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Lindke v. Freed: When Public Officials Can Be Held Liable for Blocking Individuals on Social Media

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Courtney Gabbara Agrusa
Foster Swift Municipal Law News
March 25, 2024

Texting on PhoneOn Friday, March 15, 2024, the Supreme Court of the United States (the “Court”) unanimously held that a public official engages in state action under 42 USC §1983 (“§1983”) when posting on social media about job-related topics only if the official 1) possesses actual authority to speak on the State’s behalf and 2) purports to exercise such authority when speaking on social media.

This decision comes in response to Lindke v Freed, a case involving a local public official who deleted comments made by, and ultimately blocked, a constituent on their personal social media page. Specifically, James Freed maintained a private Facebook account where he posted regularly about a variety of topics. At some point, Freed converted his private profile to a public page, which allowed anyone to see and comment on his posts. In 2014, in response to being hired as the city manager for Port Huron, Michigan (the “City”), Freed updated his Facebook page to reflect his new role. As like before, Freed continued to operate his Facebook page as he always had—sharing information related to his personal life and his job.

When the COVID-19 pandemic began, Freed posted both personal and work-related information about it. It was at this time that Kevin Lindke began to comment on Freed’s posts, which were subsequently deleted and eventually led to Freed blocking Lindke altogether. In response, Lindke sued Freed under §1983, alleging Freed’s actions violated Lindke’s First Amendment rights. Specifically, Lindke argued 1) he had a right to comment on Freed’s Facebook page because it was a public forum and 2) by deleting his comments and blocking him, Freed was engaging in impermissible viewpoint discrimination.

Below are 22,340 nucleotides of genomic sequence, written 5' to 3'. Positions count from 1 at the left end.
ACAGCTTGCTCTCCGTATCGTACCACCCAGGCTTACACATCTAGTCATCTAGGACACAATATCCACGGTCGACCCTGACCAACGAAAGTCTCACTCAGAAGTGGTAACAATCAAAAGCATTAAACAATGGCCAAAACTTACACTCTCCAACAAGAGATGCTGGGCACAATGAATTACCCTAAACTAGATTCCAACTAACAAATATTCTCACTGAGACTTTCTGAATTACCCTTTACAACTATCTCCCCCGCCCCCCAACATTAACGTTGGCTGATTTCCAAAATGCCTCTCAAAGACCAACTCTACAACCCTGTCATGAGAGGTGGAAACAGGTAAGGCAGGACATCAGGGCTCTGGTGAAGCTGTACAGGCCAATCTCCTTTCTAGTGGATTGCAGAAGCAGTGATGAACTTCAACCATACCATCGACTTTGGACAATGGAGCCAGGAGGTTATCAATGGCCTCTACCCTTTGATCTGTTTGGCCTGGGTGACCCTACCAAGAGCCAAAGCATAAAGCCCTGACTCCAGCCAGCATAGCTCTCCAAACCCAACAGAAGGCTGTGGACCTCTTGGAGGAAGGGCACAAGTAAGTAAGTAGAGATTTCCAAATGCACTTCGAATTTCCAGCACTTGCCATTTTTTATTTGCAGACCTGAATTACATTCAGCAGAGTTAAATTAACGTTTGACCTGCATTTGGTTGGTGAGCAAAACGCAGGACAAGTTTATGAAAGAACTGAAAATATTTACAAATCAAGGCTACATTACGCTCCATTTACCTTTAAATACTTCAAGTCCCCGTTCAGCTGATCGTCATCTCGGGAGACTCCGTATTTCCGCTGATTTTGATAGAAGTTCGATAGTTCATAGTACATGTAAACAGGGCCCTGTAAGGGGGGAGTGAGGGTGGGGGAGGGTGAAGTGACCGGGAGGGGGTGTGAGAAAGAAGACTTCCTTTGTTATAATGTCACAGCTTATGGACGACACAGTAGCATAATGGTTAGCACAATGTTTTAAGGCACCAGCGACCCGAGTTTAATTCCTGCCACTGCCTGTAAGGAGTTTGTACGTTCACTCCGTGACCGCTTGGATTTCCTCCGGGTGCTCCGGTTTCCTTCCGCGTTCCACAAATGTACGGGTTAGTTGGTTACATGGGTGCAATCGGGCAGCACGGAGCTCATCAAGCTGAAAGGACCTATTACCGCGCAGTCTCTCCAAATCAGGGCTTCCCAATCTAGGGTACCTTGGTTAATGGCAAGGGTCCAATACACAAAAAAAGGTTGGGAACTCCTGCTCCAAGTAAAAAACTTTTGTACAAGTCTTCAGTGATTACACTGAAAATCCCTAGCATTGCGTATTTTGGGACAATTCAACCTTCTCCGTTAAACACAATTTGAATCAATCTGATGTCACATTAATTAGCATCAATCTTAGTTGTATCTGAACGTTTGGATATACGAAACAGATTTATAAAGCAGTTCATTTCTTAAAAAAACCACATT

The issue for the Court to decide was whether Freed, as a state official, engaged in state action or functioned as a private citizen when posting on social media. To answer this question, the Court considered whether Freed 1) possessed actual authority to speak on the State’s behalf and 2) purported to exercise such authority when speaking on social media.

The bedrock requirement of the first prong is that the public official’s conduct causing the alleged deprivation of a federal right be fairly attributable to the State. See Lugar v Edmondson Oil Co, 457 US 922, 937 (1982). If an act is not traceable to a State’s power or authority, it is not attributable to the State regardless of how official it appears. Here, Lindke had to show that Freed had more than just some authority to communicate on behalf of the City; he had to show that the City entrusted Freed with the power, authority, and responsibility to communicate on its behalf.

This type of power is derived from §1983, which provides in part that a cause of action against a person can be made if that person, under the color of a statute, ordinance, regulation, custom, or usage, of any state, deprived another of a federal constitutional or statutory right. Without such written law or longstanding custom authorizing Freed to speak on behalf of the State (here, the City), Lindke failed to meet this necessary threshold and, thus, was unable to establish a state action.

As a result, the Court held that the source of the power under which the person is operating controls, not the identity of the employer (i.e., the distinction between private conduct and state action depends on the substance, not labels). As Justice Amy Coney Barrett explained, public officials who act on behalf of a State are also private citizens with their own constitutional rights, meaning that they do not relinquish their First Amendment rights simply by taking office.

Even if Lindke were to show Freed had the authority to speak on behalf of the State, Lindke still had to meet the second prong by showing Freed used such authority (i.e., if Freed did not use his speech in furtherance of his role as city manager, then he was speaking in his private capacity). To make this determination is fact-intensive, reviewing the content and function of the posts themselves (e.g., if the posts express invocation of state authority, immediate legal effect, or are not available elsewhere).

Please contact a member of our municipal practice group if you have further questions or would like assistance with or guidance on the drafting of a social media policy.